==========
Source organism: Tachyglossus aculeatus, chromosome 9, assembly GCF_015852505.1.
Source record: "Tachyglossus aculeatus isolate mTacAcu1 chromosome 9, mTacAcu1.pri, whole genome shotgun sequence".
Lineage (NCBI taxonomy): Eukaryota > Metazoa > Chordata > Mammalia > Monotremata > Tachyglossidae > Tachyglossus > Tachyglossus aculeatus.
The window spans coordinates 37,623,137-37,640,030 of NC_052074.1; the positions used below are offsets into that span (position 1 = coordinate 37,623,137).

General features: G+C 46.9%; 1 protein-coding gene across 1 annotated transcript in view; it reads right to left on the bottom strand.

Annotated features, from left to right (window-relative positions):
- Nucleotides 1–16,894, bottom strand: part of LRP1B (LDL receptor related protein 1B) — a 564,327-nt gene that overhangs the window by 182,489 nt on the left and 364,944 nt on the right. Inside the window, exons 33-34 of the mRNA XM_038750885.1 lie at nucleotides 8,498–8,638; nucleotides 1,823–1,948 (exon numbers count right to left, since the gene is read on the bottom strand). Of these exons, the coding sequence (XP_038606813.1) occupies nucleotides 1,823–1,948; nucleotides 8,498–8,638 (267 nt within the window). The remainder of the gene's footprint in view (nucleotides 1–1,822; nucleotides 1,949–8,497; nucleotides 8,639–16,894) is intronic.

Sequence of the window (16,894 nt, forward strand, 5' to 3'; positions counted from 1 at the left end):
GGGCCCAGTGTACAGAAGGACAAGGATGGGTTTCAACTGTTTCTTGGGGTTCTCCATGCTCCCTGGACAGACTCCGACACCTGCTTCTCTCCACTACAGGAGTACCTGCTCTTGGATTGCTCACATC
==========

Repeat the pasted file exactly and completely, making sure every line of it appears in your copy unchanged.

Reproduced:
Source organism: Tachyglossus aculeatus, chromosome 9, assembly GCF_015852505.1.
Source record: "Tachyglossus aculeatus isolate mTacAcu1 chromosome 9, mTacAcu1.pri, whole genome shotgun sequence".
Lineage (NCBI taxonomy): Eukaryota > Metazoa > Chordata > Mammalia > Monotremata > Tachyglossidae > Tachyglossus > Tachyglossus aculeatus.
The window spans coordinates 37,623,137-37,640,030 of NC_052074.1; the positions used below are offsets into that span (position 1 = coordinate 37,623,137).

General features: G+C 46.9%; 1 protein-coding gene across 1 annotated transcript in view; it reads right to left on the bottom strand.

Annotated features, from left to right (window-relative positions):
- Nucleotides 1–16,894, bottom strand: part of LRP1B (LDL receptor related protein 1B) — a 564,327-nt gene that overhangs the window by 182,489 nt on the left and 364,944 nt on the right. Inside the window, exons 33-34 of the mRNA XM_038750885.1 lie at nucleotides 8,498–8,638; nucleotides 1,823–1,948 (exon numbers count right to left, since the gene is read on the bottom strand). Of these exons, the coding sequence (XP_038606813.1) occupies nucleotides 1,823–1,948; nucleotides 8,498–8,638 (267 nt within the window). The remainder of the gene's footprint in view (nucleotides 1–1,822; nucleotides 1,949–8,497; nucleotides 8,639–16,894) is intronic.

Sequence of the window (16,894 nt, forward strand, 5' to 3'; positions counted from 1 at the left end):
GGGCCCAGTGTACAGAAGGACAAGGATGGGTTTCAACTGTTTCTTGGGGTTCTCCATGCTCCCTGGACAGACTCCGACACCTGCTTCTCTCCACTACAGGAGTACCTGCTCTTGGATTGCTCACATC